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Heaven Is For Real


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This little boy was on both the Today show and Kathy Lee and Hoda this morning talking about his book, "Heaven is for Real."

 

Here is a link to the official website so you can get an idea of what the book is about.

 

Heaven is for Real BOOK

 

Sounds like a bunch of hokey to me, the only thing I didn't understand was how he knew things he didn't previously have knowledge of (like his mom's miscarraige.)

 

This little boy had a NDE, and saw what he expected to see.

 

On another note, I saw a documentary about Lee Strobel's book and he said that he almost lost his wife due to the fact that he was an atheist and she became a Christian so he started doing all his research based on that one emotional element. Talk about finding what you want to find.

 

Sometimes I want God to be real, but he just hasn't shown up lately.

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I thought heaven was real when I had that orgasm last night......

 

And I have always just known things without knowing why I know them. Nothing to do with heaven.

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What bugs me is they're using the impressionable mind of a child to make money. The kid was four years old for crying out loud! His capacity for distinguishing fantasy from reality hadn't even developed yet, much less being able to understand a near death experience.

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I'm reading this book currently. Only into the first chapter do you realize that 1) the dad wrote the book (not the son) 2)the dad is a preacher and 3)the family was deep in debt after their son's surgery.

 

Also of interest, the boy was only 3 years old when this happened, not 4. He started talking about it a few months later after he turned 4. They kept grilling him about it for years. I'm only about a third into the book. I'll keep you updated.

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Of course this all gets credence with the from the mouths of babes...:twitch:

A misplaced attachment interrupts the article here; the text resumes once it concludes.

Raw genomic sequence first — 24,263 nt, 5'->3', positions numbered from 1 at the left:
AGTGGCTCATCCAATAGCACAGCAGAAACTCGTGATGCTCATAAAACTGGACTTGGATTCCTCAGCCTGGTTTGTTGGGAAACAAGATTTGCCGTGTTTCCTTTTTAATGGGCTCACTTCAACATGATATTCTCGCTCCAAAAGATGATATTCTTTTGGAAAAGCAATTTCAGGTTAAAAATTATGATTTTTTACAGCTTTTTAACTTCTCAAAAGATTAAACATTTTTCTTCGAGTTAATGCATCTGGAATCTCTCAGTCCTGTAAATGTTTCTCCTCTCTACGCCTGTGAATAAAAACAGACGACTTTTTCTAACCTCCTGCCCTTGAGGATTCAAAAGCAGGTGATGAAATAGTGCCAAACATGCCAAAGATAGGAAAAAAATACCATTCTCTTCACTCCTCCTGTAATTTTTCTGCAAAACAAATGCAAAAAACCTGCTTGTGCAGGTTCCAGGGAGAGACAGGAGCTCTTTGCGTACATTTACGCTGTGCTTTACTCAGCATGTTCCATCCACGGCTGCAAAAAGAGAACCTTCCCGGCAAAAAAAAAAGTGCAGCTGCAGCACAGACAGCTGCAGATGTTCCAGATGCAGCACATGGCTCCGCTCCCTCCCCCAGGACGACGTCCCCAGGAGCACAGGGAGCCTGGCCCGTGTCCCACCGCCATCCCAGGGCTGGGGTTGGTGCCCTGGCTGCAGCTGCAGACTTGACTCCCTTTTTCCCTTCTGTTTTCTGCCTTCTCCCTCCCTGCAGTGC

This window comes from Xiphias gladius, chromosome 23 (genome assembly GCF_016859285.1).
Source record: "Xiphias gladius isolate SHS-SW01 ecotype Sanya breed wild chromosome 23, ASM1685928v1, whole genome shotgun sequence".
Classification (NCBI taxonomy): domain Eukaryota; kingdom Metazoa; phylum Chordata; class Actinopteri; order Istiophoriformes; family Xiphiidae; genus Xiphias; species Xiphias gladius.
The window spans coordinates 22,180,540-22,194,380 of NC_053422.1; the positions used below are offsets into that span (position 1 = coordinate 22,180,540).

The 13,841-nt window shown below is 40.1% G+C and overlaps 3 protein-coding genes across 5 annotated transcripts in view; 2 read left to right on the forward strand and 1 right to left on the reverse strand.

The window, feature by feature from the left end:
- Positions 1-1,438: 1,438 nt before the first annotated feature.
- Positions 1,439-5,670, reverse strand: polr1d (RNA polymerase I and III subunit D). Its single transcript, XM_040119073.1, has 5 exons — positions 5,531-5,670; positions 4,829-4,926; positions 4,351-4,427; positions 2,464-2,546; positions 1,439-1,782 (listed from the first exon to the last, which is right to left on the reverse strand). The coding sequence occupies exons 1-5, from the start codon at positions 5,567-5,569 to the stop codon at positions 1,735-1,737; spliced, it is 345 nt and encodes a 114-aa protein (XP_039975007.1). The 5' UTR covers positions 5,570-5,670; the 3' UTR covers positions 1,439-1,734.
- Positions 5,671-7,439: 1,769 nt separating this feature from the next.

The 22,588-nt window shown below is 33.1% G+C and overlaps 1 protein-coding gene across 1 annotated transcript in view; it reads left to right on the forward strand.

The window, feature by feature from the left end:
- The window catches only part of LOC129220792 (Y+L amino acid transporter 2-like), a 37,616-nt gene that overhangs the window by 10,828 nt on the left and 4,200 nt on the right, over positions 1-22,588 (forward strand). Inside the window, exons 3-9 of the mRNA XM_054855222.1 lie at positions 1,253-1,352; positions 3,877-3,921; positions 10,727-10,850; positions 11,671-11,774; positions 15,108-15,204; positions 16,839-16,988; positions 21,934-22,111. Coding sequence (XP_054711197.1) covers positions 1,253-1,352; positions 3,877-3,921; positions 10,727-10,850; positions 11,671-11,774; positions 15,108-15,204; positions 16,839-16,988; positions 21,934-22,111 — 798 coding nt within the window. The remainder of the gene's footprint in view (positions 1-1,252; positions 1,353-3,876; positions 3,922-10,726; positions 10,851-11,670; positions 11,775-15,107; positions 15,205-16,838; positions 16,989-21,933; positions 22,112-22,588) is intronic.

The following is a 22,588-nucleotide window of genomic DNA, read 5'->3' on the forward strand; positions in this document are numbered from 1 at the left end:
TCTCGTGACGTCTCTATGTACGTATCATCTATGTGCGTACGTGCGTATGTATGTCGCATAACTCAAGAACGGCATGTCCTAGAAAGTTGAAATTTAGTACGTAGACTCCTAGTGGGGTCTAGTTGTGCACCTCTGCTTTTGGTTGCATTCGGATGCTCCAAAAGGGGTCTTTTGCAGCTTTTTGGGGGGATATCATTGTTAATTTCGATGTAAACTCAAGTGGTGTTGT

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I can sort of understand how people could interpret their encounters with the "other side", angels, etc. as real events, but why would others believe them? This, to me, is one of life's great mysteries.

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Okay. I finished the book this morning. The first 50% of the book is the pastor dad telling all about the family, their beliefs, the boy's illness, etc. Then the child says upon seeing the hospital again from the car window (4 months or so after his surgery - not an NDE at all) that the angels sang to him when he was in the hospital.

 

The next 20% of the book is all about them discussing the child's experience. At first it seems plausible. What's so odd about the 3 year old son of a pastor who listens to bible stories every day saying that while he was in surgery he went to heaven and sat on Jesus' lap? He seemed to have had a bit of an out-of-body experience because he said he could see what was happening in the hospital. He definitely was never dead at any time. Even the parents admit this.

 

Then the book gets ridiculous. The parents, especially the dad, continue to ask Colton about his "visit to heaven." They question him not over days or weeks but over YEARS. They expect him to tell them something new each time, so he does.

 

Here's an example of the questioning:

Two YEARS after the boy's surgery, the family was watching a DVD of "The Lion, the Witch, and the Wardrobe." After the last big sword-fighting battle scene where the princes and princesses along with the other "good guys" beat the monsters and "bad guys," the mom remarks to the boy, "Well, I guess that's one thing you didn't like about heaven - no swords up there."

 

Colton came back with, "There are too swords in heaven!" Then he proceeded to tell them all about a big battle between the "good guys" and the "bad guys" including the devil, in heaven.

 

Pastor dad says scripture from Luke leapt to his mind where Jesus tells the disciples, "I saw Satan fall like lightning from heaven." and scripture from Daniel where an angel pays a delayed visit to him because he was engaged in a battle with the "king of Persia."

 

So, the movie and the kid's attraction to action figures and swords, and the kid's knowledge of bible stories never figures into the equation?